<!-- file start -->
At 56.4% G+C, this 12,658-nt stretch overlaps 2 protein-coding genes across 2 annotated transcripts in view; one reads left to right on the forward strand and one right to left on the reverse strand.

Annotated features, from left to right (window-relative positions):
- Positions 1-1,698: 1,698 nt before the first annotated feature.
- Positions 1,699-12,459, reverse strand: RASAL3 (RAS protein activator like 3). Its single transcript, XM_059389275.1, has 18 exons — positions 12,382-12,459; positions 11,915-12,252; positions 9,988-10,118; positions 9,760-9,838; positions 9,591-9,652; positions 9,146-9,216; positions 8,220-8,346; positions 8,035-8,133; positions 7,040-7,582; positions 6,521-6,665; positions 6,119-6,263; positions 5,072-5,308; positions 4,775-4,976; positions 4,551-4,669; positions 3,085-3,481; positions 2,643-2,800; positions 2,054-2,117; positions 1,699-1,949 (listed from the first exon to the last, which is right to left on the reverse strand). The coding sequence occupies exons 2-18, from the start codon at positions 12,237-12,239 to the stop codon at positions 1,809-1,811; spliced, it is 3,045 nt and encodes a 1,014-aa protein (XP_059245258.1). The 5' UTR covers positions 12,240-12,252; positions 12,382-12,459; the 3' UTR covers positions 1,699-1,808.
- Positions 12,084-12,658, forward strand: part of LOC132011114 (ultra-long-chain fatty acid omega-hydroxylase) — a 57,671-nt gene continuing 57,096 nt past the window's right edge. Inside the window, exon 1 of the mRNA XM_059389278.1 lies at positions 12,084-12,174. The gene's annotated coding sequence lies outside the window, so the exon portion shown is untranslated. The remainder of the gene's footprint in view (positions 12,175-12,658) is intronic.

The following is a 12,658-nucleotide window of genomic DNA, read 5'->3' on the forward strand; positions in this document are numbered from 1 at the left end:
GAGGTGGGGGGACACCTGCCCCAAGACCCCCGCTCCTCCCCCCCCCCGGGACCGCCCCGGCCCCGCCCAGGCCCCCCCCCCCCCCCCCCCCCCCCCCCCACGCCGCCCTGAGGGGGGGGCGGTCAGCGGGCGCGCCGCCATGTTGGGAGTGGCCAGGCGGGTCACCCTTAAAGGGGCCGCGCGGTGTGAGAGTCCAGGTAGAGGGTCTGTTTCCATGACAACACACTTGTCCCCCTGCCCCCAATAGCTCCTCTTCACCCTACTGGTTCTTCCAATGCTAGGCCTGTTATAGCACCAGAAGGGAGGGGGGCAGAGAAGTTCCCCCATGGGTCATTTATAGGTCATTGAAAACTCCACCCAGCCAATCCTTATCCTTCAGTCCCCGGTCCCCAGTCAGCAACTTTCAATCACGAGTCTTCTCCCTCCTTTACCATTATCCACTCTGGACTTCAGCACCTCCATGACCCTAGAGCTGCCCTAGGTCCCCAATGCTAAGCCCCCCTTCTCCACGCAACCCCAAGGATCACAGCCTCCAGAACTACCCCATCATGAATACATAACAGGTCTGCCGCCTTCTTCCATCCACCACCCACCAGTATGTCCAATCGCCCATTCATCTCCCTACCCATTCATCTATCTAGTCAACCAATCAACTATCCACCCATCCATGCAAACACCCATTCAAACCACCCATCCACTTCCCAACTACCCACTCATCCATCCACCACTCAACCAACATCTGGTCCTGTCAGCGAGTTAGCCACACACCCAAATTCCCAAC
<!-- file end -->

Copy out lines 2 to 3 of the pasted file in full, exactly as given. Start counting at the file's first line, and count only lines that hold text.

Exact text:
Annotated features, from left to right (window-relative positions):
- Positions 1-1,698: 1,698 nt before the first annotated feature.